National Centre for Older Irish proposed for disused offices at Camden Irish Centre

Irish Centre

A charity aimed at thousands of elderly Irish people in and around London has put forward a proposal to establish a welfare and cultural bureau in the Irish Centre in Camden ‘to say thank you to the generation that built it’.


The Centre, which is celebrating 60 years, was built and financed by the huge wave of 1950s emigrants and those who came after them.


‘They dug into their own pockets and dug in with shovels,’ says Nora Mulready of the London-based Irish Elders Network which has some 2,000 service users.


Ms. Mulready has approached the LIC with a proposal to house the National Centre for Older Irish People in Britain in a suite of offices and function room – the Kennedy Hall – that is being vacated by a Spanish government-funded community group.


Her Irish Elders’ network has operated out of the LIC for 15 of its 20 years and has in the last year, through its welfare operations obtained £1.2 million worth of pensions, benefits or allowances to which its clients were entitled but did not know how to access. It averages about £1m a year.


‘We find a lot of our clients and their families think they have been left behind and they have complained to us that places like the Irish Centre are not as welcoming to them as they once were.


‘We have approached the Centre with an offer to go into partnership with it so we can give the benefit of our expertise and experience at a venue that is so appropriate for a National Centre for Older Irish People.


‘Aside from offering welfare advice and services we would also seek to ensure that their cultural welfare is looked after with culturally-appropriate and culturally-sensitive plays, readings, concerts, recitals and much more,’ she said.


‘In essence, we think this is and should be almost a battle for the soul of the Irish Centre and a once in a lifetime opportunity to say thank you to the generations that built it,’ she said.


The Centre has received £4m in Irish government funding in the last decade and around half a million pounds last year alone under the Emigrants’ Support Programme. Ms. Mulready’s Irish Elders’ Network also receives Irish government funding.


Ms. Mulready has enlisted the support of many of the centre’s older users but also the daughters of Billy Power, one of the Birmingham Six, who said the Centre played a vital role in their campaign for their release in the 1980s and early 1990s.

Tom Wheeler said: ‘As someone who worked in the Kennedy Hall and saw it in full swing back in the early 80s it would be such a shame to see it disappear again from the Irish. The Irish Elderly Advice Network has done so much for older Irish people over the years and should be given the chance to do their work in the Kennedy. The older Irish need a place to get advice and to meet and this would be perfect.’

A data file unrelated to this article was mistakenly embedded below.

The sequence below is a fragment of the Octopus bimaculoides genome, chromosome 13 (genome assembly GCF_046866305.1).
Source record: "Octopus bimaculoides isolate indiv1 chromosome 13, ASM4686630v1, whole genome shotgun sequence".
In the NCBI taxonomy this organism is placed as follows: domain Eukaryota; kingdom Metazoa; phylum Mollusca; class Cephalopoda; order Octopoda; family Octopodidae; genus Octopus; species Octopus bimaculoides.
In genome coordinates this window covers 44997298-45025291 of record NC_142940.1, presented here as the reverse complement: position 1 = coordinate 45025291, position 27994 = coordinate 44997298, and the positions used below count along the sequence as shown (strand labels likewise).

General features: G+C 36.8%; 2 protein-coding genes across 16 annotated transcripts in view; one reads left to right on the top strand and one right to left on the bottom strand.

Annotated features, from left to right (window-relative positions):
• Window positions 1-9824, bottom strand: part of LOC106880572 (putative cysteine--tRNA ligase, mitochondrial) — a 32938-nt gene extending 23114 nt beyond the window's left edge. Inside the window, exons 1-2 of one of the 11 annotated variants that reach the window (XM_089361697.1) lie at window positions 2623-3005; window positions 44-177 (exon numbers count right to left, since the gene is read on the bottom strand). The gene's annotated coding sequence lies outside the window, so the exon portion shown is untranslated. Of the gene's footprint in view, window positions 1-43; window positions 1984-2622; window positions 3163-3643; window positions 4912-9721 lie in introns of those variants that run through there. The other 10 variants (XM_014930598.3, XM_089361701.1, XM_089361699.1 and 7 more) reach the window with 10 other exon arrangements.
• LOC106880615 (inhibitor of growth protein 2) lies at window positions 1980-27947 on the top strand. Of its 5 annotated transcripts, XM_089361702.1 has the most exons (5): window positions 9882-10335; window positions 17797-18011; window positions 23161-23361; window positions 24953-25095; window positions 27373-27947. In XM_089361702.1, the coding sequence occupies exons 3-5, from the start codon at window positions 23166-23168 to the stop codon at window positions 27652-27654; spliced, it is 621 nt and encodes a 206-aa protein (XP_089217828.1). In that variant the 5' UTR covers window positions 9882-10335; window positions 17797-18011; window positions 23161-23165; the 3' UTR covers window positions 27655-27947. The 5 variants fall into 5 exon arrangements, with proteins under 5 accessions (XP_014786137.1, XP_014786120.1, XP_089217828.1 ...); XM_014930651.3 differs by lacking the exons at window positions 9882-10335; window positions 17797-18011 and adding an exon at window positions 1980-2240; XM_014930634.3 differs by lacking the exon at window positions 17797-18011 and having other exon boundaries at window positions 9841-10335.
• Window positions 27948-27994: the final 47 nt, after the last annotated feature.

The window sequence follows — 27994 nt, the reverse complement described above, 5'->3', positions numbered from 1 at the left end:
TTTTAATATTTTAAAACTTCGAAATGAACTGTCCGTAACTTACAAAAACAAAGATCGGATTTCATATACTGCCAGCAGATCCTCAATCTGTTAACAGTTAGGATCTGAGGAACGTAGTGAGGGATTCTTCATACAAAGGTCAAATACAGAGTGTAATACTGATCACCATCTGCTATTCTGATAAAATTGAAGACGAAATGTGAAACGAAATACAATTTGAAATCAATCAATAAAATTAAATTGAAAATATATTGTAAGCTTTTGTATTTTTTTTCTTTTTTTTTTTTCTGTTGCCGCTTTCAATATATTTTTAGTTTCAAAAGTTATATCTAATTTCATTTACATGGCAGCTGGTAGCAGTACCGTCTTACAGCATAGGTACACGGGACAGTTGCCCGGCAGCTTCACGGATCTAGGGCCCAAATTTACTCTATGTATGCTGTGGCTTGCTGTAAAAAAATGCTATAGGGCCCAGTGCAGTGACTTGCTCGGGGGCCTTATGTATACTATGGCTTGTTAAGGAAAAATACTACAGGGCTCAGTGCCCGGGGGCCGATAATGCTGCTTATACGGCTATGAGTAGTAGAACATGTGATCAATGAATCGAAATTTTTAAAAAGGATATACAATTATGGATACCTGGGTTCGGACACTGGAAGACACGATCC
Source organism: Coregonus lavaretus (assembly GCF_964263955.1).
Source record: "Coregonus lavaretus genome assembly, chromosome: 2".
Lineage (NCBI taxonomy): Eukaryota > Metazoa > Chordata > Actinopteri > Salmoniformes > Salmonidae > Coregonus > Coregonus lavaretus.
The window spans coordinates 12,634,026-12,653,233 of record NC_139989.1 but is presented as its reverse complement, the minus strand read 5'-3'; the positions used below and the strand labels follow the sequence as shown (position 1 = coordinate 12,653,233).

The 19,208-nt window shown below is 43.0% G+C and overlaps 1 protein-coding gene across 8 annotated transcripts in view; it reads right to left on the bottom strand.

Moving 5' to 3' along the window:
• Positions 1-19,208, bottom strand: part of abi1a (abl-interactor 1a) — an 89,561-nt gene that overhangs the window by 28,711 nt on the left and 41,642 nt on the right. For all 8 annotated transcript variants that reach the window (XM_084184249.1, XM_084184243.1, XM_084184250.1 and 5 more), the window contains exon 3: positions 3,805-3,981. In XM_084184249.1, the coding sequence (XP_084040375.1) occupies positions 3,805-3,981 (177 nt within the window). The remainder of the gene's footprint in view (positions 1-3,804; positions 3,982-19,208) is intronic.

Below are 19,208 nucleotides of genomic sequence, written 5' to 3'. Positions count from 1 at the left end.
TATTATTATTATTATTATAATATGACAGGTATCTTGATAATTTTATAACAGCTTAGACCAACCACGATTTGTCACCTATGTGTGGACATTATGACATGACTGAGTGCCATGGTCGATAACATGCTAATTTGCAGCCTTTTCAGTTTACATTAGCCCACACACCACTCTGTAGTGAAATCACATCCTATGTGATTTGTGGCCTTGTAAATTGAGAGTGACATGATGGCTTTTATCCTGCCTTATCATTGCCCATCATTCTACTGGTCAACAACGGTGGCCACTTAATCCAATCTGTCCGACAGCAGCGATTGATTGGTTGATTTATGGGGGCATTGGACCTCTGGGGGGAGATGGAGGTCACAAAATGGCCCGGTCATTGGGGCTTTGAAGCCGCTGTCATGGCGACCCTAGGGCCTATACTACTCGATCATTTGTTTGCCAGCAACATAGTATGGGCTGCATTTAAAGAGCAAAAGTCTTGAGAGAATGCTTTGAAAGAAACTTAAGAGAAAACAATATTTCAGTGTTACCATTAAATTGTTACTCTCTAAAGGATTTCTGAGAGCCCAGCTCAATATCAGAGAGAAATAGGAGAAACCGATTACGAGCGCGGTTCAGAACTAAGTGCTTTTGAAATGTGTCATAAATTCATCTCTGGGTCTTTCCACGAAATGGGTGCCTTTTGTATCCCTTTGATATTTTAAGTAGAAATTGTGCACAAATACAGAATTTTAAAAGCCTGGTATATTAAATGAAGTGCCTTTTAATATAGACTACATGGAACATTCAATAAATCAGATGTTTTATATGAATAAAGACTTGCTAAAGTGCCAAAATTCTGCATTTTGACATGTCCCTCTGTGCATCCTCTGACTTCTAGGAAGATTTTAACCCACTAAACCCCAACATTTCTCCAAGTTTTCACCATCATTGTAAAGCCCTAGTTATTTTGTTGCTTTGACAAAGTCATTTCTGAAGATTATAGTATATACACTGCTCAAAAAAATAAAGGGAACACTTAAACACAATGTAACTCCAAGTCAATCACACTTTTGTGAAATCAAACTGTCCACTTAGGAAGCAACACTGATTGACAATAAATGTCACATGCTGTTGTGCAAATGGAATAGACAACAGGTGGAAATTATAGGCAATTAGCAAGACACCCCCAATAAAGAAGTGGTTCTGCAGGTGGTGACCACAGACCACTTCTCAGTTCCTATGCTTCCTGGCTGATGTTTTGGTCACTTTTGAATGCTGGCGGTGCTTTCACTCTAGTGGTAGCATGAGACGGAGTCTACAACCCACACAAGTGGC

Mollie Ormonde, 88, said: ‘We would love to go back to meeting friends at the Irish Centre. It’s part of our history and people remember the days when it gave such a great welcome to older Irish people. We would love it to go back to this and the idea of a National Centre for Older Irish People is just great and has my full support.’

Breda Power and Lizzie Power, daughters of Billy Power of the Birmingham Six said: ‘The Irish Centre is an important Centre for people and has a great history and tradition of supporting vulnerable people and for its historic support for men and women like our father who was wrongfully imprisoned for 16 years. The Birmingham Six campaign held its nmeetings here for nearly ten years. It was a significant period in the history of the Irish Centre. During the last five decades thousands of Irish people, now in their advanced years, helped to raise money or to build the great halls that the centre has today. The Centre was built by a generation of Irish people who are now older and the best way to recognise their historic contribution to the building of the centre is to support the request to relocate the Irish Elderly Advice Network to the Kennedy Hall.’

If you would like to support our proposal to found the National Centre for Older Irish people, here’s how:Ms. Mulready, and her mother Cllr Sally Mulready urged supporters of their campaign to contact the Chief Executive of the London Irish Centre, David Barlow, and the Director of Arts, Gary Dunne, and ask them to consider our proposal by letter to the London Irish Centre, 50-52 Camden Square, London, NW1 9XB or by email to and, Twitter @LDNIrishCentre or to contact the Trustees of the London Irish Centre by post to the above address or by email to The Trustees are Sean Kennedy (Chair), (email, Dermot Murphy, Maeve Buckley, Ian McKim, David Perkins, Evan Long, Jarleth Burke or to send letters or emails of support to the Irish Elderly Advice Network, London Irish Centre, 50-52 Camden Square, London, NW1 9XB –

CEO of The Irish Centre, Camden David Barlow has told The Irish World that the centre will consider proposals for the Kennedy Hall nearer to October, when it has been vacated.




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